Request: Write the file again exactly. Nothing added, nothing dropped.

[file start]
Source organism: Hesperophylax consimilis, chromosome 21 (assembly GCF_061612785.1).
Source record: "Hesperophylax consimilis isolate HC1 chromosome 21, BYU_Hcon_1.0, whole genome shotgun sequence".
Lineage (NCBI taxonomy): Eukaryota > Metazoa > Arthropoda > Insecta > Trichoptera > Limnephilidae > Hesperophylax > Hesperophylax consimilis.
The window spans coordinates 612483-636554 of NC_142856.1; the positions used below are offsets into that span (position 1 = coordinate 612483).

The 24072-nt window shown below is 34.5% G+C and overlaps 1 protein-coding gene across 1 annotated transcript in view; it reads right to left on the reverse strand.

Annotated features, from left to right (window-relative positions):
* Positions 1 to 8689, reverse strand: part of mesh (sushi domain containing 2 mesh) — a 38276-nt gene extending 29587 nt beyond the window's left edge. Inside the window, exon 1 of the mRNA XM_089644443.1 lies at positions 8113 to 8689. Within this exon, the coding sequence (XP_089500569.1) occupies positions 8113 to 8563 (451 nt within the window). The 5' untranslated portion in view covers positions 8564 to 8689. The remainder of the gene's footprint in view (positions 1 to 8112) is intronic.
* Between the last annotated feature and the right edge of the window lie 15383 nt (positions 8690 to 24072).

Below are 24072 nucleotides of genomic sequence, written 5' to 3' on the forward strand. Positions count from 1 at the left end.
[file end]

Source organism: Hesperophylax consimilis, chromosome 21 (assembly GCF_061612785.1).
Source record: "Hesperophylax consimilis isolate HC1 chromosome 21, BYU_Hcon_1.0, whole genome shotgun sequence".
Lineage (NCBI taxonomy): Eukaryota > Metazoa > Arthropoda > Insecta > Trichoptera > Limnephilidae > Hesperophylax > Hesperophylax consimilis.
The window spans coordinates 612483-636554 of NC_142856.1; the positions used below are offsets into that span (position 1 = coordinate 612483).

The 24072-nt window shown below is 34.5% G+C and overlaps 1 protein-coding gene across 1 annotated transcript in view; it reads right to left on the reverse strand.

Annotated features, from left to right (window-relative positions):
* Positions 1 to 8689, reverse strand: part of mesh (sushi domain containing 2 mesh) — a 38276-nt gene extending 29587 nt beyond the window's left edge. Inside the window, exon 1 of the mRNA XM_089644443.1 lies at positions 8113 to 8689. Within this exon, the coding sequence (XP_089500569.1) occupies positions 8113 to 8563 (451 nt within the window). The 5' untranslated portion in view covers positions 8564 to 8689. The remainder of the gene's footprint in view (positions 1 to 8112) is intronic.
* Between the last annotated feature and the right edge of the window lie 15383 nt (positions 8690 to 24072).

Below are 24072 nucleotides of genomic sequence, written 5' to 3' on the forward strand. Positions count from 1 at the left end.